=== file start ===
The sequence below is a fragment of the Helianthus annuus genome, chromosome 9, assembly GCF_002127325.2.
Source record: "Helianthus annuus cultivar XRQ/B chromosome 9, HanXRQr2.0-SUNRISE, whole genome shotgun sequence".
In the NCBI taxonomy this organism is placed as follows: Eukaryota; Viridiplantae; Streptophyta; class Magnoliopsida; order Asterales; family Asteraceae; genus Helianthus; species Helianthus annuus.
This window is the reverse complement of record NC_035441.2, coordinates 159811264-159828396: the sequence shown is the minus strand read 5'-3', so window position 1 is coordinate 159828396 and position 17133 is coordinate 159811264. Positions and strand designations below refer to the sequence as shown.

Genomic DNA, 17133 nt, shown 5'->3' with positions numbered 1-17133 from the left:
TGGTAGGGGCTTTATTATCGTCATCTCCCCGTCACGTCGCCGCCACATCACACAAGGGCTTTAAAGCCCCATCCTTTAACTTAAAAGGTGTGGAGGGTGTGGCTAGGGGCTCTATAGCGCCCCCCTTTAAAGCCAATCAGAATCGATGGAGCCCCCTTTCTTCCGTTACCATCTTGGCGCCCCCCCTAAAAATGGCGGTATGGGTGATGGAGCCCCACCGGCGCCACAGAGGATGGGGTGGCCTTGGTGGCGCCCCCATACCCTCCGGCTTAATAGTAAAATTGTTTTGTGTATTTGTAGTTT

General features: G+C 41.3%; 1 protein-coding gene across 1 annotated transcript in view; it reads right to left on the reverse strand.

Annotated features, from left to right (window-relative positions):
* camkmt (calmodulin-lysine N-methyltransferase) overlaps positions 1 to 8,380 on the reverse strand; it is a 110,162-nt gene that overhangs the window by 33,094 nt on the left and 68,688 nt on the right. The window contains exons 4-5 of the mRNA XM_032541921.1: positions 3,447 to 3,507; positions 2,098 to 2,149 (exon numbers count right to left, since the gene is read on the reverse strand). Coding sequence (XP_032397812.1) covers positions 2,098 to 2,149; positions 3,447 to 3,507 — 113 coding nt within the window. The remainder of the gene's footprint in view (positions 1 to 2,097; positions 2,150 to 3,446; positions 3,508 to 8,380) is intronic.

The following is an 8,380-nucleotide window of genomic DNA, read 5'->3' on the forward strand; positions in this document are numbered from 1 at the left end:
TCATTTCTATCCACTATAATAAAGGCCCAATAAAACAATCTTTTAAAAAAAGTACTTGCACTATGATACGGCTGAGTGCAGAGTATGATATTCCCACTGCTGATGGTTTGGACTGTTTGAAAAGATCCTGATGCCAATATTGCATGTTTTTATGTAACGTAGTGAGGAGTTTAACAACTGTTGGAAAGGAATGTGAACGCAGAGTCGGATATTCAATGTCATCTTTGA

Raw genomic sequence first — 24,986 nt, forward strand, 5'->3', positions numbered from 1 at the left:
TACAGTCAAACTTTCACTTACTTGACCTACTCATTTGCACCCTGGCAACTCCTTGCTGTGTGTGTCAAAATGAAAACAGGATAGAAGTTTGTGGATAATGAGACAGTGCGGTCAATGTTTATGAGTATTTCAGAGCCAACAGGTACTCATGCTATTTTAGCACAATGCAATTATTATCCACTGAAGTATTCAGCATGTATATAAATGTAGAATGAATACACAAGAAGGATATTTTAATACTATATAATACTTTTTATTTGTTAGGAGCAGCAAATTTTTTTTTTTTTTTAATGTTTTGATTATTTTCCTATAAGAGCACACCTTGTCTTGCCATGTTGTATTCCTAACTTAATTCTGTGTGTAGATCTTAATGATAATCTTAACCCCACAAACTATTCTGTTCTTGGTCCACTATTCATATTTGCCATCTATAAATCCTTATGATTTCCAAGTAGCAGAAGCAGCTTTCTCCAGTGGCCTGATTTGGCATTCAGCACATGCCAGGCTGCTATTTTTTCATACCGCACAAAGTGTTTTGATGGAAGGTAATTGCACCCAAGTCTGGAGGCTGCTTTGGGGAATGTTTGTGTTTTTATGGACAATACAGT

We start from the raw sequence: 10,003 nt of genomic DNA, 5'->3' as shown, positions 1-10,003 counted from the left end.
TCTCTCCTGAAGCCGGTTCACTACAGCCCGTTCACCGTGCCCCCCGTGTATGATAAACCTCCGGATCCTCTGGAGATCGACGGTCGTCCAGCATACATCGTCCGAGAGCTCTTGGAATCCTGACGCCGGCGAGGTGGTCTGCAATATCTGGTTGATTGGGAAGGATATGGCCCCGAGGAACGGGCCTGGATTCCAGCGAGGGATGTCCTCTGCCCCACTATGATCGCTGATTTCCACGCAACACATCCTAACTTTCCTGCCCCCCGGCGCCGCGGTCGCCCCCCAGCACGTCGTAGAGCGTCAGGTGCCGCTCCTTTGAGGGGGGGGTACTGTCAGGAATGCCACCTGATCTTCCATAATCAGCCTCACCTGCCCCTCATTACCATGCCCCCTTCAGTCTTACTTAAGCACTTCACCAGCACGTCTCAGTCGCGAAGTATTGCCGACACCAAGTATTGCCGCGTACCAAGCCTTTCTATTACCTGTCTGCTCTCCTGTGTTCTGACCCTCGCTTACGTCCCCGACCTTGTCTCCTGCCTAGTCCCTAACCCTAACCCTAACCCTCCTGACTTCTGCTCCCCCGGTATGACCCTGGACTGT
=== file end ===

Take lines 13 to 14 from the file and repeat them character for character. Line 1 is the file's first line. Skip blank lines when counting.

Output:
TACAGTCAAACTTTCACTTACTTGACCTACTCATTTGCACCCTGGCAACTCCTTGCTGTGTGTGTCAAAATGAAAACAGGATAGAAGTTTGTGGATAATGAGACAGTGCGGTCAATGTTTATGAGTATTTCAGAGCCAACAGGTACTCATGCTATTTTAGCACAATGCAATTATTATCCACTGAAGTATTCAGCATGTATATAAATGTAGAATGAATACACAAGAAGGATATTTTAATACTATATAATACTTTTTATTTGTTAGGAGCAGCAAATTTTTTTTTTTTTTTAATGTTTTGATTATTTTCCTATAAGAGCACACCTTGTCTTGCCATGTTGTATTCCTAACTTAATTCTGTGTGTAGATCTTAATGATAATCTTAACCCCACAAACTATTCTGTTCTTGGTCCACTATTCATATTTGCCATCTATAAATCCTTATGATTTCCAAGTAGCAGAAGCAGCTTTCTCCAGTGGCCTGATTTGGCATTCAGCACATGCCAGGCTGCTATTTTTTCATACCGCACAAAGTGTTTTGATGGAAGGTAATTGCACCCAAGTCTGGAGGCTGCTTTGGGGAATGTTTGTGTTTTTATGGACAATACAGT

We start from the raw sequence: 10,003 nt of genomic DNA, 5'->3' as shown, positions 1-10,003 counted from the left end.